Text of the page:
Special Interest Section
|From the Chair|
Public librarians face a dilemma more often than law librarians: are we here to give patrons what they want or what they need? It is a dilemma that comes from the strain in our profession between the sometimes conflicting ideals of encouraging the free flow of thought and the preservation of cultural riches. Public libraries have largely followed the give-them-what-they-want path, good democratic institutions that they are, which is why you see lots of videos at your nearest branch and not too many Latin grammars.
I think technical services librarians in legal settings have a similar dilemma, although in this case our "patrons" are often our administrators and public services colleagues. They may "want" quick and cheap cataloging, maintenance-free package plans, and a bogus classification number so that those old green books can stay in the north reading room where they’ve always been; but what they "need" are accurate and complete cataloging records with authoritative headings, acquisitions procedures that ensure adherence to the library’s collection policy, and a commitment to a coherent set of standards that make the library’s organization a truly long-term investment. Many of us are lucky enough to work with non-technical services librarians who understand and support our view of the law library’s needs. Those who aren’t so fortunate should be able to articulate the necessity for basic principles underlying technical services work. It is the goal of the Technical Services Special Interest Section to help define and support those basic principles through the ongoing education of our membership, participation in other nationallevel organizations with technical services interests, and by providing a network of helpful colleagues.
If I can push the analogy one more time, I would suggest that AALL faces a similar want/need dilemma. There may be a perception that the majority of AALL members do not want substantive technical services programs offered at the annual meetings. But the fact is AALL needs those kinds of programs. A well-informed and enthusiastic cadre of technical services librarians will help to keep the organization focused on its raison d’etre: the support of law libraries. It is up to us to make sure our parent organization understands the necessity of supporting technical services work as part of its effort to uphold the place of law libraries in our culture.
In all of these cases an overscrupulous desire to give people what they want at the expense of what they need will in the end give them neither. Just as good public librarians never abandon their duty to give their patrons the opportunity to enrich their intellectual lives, so we should never neglect our duty to inform of and advocate for the technical services needs within law libraries. How we go about doing that is a matter for discussion and even disagreement. Is it time for us to make a radical departure from past practices? Should we try to operate within the traditional bounds of the SIS structure?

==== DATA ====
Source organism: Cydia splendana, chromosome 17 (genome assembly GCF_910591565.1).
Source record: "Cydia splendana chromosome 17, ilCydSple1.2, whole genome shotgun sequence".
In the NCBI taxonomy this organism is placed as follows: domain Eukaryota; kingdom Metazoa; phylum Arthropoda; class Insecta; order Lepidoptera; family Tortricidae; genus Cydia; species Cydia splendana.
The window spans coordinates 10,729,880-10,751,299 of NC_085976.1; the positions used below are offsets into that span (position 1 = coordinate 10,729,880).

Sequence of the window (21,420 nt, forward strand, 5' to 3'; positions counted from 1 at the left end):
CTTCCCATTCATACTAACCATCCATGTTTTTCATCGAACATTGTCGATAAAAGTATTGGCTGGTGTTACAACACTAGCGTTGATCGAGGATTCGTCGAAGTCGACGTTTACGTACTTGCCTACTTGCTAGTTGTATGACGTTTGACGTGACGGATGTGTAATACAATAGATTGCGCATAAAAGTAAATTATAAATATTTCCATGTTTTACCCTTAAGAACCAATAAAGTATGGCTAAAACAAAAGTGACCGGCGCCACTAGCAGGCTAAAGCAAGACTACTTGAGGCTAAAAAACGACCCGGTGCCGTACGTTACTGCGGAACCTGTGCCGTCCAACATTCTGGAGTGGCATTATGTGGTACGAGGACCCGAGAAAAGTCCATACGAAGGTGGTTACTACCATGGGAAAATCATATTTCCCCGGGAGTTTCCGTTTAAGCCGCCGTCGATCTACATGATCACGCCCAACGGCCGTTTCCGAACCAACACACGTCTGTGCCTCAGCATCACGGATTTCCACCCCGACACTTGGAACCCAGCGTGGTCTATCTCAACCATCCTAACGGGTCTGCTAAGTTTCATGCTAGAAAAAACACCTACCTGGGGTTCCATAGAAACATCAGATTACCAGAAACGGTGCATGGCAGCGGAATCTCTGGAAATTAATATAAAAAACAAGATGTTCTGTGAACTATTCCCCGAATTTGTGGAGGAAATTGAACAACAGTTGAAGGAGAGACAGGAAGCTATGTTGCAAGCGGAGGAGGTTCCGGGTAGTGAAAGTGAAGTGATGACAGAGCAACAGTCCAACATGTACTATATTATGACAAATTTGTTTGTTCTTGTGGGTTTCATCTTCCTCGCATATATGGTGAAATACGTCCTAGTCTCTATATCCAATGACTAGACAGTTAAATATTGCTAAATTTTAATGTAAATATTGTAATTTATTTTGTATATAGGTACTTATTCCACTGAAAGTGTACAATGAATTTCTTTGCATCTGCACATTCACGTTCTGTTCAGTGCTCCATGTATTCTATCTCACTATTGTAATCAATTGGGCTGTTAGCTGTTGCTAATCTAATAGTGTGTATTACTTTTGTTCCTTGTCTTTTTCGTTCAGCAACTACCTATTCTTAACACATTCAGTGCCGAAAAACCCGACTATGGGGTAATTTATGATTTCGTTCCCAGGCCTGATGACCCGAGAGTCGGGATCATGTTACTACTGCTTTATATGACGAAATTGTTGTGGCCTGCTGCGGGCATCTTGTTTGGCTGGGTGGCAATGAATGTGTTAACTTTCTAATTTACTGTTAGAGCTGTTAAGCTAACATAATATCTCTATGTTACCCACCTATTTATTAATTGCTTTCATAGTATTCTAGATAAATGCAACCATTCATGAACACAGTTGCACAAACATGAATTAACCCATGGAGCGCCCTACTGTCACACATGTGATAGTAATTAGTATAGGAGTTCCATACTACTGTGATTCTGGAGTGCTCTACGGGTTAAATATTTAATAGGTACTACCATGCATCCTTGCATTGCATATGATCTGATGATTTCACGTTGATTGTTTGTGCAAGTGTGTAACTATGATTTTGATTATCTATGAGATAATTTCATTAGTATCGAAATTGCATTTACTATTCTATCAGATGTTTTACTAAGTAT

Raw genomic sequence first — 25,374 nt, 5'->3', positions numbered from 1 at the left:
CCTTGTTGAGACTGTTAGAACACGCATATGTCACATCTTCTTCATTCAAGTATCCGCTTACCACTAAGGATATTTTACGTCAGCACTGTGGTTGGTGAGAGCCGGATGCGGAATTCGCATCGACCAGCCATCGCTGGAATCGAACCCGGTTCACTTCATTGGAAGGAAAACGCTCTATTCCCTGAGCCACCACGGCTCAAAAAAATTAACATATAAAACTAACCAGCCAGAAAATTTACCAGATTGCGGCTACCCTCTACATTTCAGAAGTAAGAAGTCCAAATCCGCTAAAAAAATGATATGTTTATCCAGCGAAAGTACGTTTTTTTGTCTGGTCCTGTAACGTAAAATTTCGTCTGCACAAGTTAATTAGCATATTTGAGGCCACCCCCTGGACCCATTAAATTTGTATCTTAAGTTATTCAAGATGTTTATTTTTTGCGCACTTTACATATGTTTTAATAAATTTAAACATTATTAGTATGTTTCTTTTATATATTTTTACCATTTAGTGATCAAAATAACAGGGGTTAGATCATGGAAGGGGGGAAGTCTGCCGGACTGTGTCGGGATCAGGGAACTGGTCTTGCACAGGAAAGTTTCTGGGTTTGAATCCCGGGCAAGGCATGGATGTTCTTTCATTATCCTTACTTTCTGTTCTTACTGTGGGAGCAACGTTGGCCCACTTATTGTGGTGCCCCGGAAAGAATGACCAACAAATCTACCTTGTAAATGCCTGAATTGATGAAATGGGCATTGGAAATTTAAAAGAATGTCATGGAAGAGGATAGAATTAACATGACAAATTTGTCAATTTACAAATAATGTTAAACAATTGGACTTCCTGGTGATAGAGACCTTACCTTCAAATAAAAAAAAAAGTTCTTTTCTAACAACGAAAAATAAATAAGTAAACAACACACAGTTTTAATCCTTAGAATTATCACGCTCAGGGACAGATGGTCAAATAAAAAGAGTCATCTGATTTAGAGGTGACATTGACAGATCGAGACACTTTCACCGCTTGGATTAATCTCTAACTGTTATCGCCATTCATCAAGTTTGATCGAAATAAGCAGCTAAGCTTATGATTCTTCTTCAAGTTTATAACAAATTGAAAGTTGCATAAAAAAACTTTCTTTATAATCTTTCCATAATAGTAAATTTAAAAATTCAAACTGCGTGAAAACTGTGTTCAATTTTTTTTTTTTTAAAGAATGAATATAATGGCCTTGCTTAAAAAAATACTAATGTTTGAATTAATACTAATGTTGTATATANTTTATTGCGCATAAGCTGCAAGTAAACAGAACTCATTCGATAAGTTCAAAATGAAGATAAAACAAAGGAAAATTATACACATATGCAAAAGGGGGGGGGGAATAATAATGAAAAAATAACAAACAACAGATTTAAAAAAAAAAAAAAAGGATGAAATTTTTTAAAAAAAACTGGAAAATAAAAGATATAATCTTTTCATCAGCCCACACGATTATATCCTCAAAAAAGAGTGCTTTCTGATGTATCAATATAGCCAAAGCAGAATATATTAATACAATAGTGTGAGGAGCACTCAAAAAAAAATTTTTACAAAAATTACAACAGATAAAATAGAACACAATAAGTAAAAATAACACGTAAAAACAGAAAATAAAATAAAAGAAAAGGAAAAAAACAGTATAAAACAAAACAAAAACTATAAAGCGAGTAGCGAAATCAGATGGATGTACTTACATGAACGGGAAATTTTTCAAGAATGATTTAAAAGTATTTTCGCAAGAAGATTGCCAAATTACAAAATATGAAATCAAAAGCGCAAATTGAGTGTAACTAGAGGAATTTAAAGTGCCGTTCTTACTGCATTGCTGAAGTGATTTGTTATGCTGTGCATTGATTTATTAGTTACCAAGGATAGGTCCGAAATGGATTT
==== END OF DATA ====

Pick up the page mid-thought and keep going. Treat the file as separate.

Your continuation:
As with most dilemmas, the best we can do at times is to work with a compromise that may not make anyone immediately happy. In the near term, we do have good news from our parent organization. The general dissatisfaction expressed by TS librarians with the offerings of the Anaheim meeting has been noted, and changes for the next annual meeting have already been put into place. There should be ample time for TS-SIS committees to meet, for roundtables to be held, and for business to get done. There should also be a much better opportunity for Technical Services librarians to attend relevant educational programs. A Technical Services track has been introduced for the 1999 Washington, D.C. meeting, and that would seem to indicate a willingness by the organization to take our needs seriously. At this writing, we are about to submit one workshop proposal and 11 program proposals for the Washington meeting. With this much raw material (most of it very good) we should be building toward a great meeting in 1999. I would like to thank everyone involved in getting these proposals ready, particularly those who submitted them, and, most particularly, Regina Wallen of Stanford who put many of the proposals into proper form, and who has proven again what a valuable member of the TS-SIS she is.
I would also like to extend a welcome and a note of thanks to our newly elected officers. Janet McKinney is the Vice Chair/Chair Elect, Linda Tesar is the Secretary/Treasurer, and JoAnn Hounshell is the new Member-at-Large. Their willingness to serve and their already-proven enthusiasm promise much for our future. As for the past, we all owe a debt of gratitude to those officers who have served us so well: Leonette Williams, our Immediate Past Chair; Carole Hinchcliff, our Secretary/Treasurer for the past two years; and Betty Roeske, Member-at-Large for the past two years. Those of us getting underway in our new terms look to them for examples of service to the legal technical services community.
Notre Dame University